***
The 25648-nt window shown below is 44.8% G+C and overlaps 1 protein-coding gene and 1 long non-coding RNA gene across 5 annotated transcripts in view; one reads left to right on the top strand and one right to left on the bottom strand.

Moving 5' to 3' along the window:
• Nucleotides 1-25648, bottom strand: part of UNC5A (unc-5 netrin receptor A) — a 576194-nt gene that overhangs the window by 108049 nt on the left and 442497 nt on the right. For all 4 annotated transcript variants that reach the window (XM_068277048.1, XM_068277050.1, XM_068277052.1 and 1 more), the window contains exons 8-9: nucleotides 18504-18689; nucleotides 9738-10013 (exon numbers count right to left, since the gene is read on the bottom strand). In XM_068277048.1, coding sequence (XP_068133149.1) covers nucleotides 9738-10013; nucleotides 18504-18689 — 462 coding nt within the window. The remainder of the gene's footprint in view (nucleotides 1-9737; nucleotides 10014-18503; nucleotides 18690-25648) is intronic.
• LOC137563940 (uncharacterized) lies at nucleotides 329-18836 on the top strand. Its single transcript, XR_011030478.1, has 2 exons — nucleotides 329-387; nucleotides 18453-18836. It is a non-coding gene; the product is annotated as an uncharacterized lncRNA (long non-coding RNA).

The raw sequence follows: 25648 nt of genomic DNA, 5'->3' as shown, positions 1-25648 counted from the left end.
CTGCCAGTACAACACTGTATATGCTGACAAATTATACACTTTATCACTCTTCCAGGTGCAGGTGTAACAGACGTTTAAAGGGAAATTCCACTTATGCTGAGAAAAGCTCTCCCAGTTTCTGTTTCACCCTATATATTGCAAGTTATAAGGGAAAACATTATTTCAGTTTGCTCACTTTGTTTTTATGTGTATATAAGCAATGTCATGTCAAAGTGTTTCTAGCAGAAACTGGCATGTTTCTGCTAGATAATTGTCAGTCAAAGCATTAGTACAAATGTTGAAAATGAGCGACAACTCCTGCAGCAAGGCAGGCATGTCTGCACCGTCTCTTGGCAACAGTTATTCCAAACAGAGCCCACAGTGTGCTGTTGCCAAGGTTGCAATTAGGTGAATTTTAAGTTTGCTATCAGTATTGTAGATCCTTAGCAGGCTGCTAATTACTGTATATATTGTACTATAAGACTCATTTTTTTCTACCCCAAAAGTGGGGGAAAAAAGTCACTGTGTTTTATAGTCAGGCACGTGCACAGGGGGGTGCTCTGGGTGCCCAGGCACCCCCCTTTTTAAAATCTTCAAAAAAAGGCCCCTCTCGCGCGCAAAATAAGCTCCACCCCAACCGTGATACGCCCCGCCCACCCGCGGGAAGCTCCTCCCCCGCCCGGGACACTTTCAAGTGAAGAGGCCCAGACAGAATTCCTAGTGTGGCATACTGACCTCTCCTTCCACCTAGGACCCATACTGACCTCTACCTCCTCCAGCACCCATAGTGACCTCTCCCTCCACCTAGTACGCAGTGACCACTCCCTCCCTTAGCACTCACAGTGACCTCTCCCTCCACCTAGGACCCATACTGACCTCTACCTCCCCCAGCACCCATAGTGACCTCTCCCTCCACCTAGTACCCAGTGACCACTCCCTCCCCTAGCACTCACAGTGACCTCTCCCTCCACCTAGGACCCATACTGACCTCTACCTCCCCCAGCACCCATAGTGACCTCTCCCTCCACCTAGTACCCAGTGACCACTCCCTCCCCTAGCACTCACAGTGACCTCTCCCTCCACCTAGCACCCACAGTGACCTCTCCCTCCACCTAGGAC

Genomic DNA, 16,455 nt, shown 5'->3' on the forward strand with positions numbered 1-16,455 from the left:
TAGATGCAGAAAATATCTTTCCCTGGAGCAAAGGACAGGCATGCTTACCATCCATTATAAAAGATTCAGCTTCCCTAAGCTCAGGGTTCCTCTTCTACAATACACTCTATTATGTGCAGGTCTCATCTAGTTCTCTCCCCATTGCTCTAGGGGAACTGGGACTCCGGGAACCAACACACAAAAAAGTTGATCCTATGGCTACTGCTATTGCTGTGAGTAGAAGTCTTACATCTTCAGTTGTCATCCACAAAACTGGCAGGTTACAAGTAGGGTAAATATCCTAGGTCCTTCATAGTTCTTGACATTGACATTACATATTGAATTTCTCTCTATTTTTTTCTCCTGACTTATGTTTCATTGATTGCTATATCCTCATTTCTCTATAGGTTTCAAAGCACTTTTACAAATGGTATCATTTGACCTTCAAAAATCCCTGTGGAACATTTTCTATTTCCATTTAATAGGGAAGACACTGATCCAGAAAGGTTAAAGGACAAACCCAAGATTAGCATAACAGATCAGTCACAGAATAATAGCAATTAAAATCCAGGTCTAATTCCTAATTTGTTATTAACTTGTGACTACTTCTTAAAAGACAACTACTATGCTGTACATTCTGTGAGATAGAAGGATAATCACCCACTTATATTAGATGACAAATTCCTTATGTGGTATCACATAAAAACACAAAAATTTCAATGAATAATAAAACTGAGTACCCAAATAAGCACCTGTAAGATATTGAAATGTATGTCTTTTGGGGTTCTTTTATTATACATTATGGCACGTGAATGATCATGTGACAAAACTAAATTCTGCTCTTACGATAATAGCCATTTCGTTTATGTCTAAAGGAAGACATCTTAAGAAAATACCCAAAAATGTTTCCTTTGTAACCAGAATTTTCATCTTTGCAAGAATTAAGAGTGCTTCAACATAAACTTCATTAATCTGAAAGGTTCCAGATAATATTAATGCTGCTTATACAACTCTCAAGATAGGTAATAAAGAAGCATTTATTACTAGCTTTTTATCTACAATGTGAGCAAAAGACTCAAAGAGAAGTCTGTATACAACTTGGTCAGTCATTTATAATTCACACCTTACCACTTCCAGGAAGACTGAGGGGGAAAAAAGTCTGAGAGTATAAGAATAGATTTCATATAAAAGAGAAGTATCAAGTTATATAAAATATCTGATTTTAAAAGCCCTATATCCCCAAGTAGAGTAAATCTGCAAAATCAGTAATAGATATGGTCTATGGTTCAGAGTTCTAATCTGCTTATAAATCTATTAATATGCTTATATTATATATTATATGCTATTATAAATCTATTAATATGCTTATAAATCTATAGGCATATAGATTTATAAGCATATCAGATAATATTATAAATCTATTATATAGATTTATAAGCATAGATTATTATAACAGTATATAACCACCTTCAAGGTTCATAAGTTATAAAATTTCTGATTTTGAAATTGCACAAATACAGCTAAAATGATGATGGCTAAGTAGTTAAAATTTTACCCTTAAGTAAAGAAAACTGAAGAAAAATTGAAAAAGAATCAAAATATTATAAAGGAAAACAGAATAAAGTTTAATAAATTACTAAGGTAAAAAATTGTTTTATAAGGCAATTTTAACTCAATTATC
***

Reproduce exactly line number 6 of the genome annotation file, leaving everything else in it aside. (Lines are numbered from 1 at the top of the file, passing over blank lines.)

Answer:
CTGCCAGTACAACACTGTATATGCTGACAAATTATACACTTTATCACTCTTCCAGGTGCAGGTGTAACAGACGTTTAAAGGGAAATTCCACTTATGCTGAGAAAAGCTCTCCCAGTTTCTGTTTCACCCTATATATTGCAAGTTATAAGGGAAAACATTATTTCAGTTTGCTCACTTTGTTTTTATGTGTATATAAGCAATGTCATGTCAAAGTGTTTCTAGCAGAAACTGGCATGTTTCTGCTAGATAATTGTCAGTCAAAGCATTAGTACAAATGTTGAAAATGAGCGACAACTCCTGCAGCAAGGCAGGCATGTCTGCACCGTCTCTTGGCAACAGTTATTCCAAACAGAGCCCACAGTGTGCTGTTGCCAAGGTTGCAATTAGGTGAATTTTAAGTTTGCTATCAGTATTGTAGATCCTTAGCAGGCTGCTAATTACTGTATATATTGTACTATAAGACTCATTTTTTTCTACCCCAAAAGTGGGGGAAAAAAGTCACTGTGTTTTATAGTCAGGCACGTGCACAGGGGGGTGCTCTGGGTGCCCAGGCACCCCCCTTTTTAAAATCTTCAAAAAAAGGCCCCTCTCGCGCGCAAAATAAGCTCCACCCCAACCGTGATACGCCCCGCCCACCCGCGGGAAGCTCCTCCCCCGCCCGGGACACTTTCAAGTGAAGAGGCCCAGACAGAATTCCTAGTGTGGCATACTGACCTCTCCTTCCACCTAGGACCCATACTGACCTCTACCTCCTCCAGCACCCATAGTGACCTCTCCCTCCACCTAGTACGCAGTGACCACTCCCTCCCTTAGCACTCACAGTGACCTCTCCCTCCACCTAGGACCCATACTGACCTCTACCTCCCCCAGCACCCATAGTGACCTCTCCCTCCACCTAGTACCCAGTGACCACTCCCTCCCCTAGCACTCACAGTGACCTCTCCCTCCACCTAGGACCCATACTGACCTCTACCTCCCCCAGCACCCATAGTGACCTCTCCCTCCACCTAGTACCCAGTGACCACTCCCTCCCCTAGCACTCACAGTGACCTCTCCCTCCACCTAGCACCCACAGTGACCTCTCCCTCCACCTAGGAC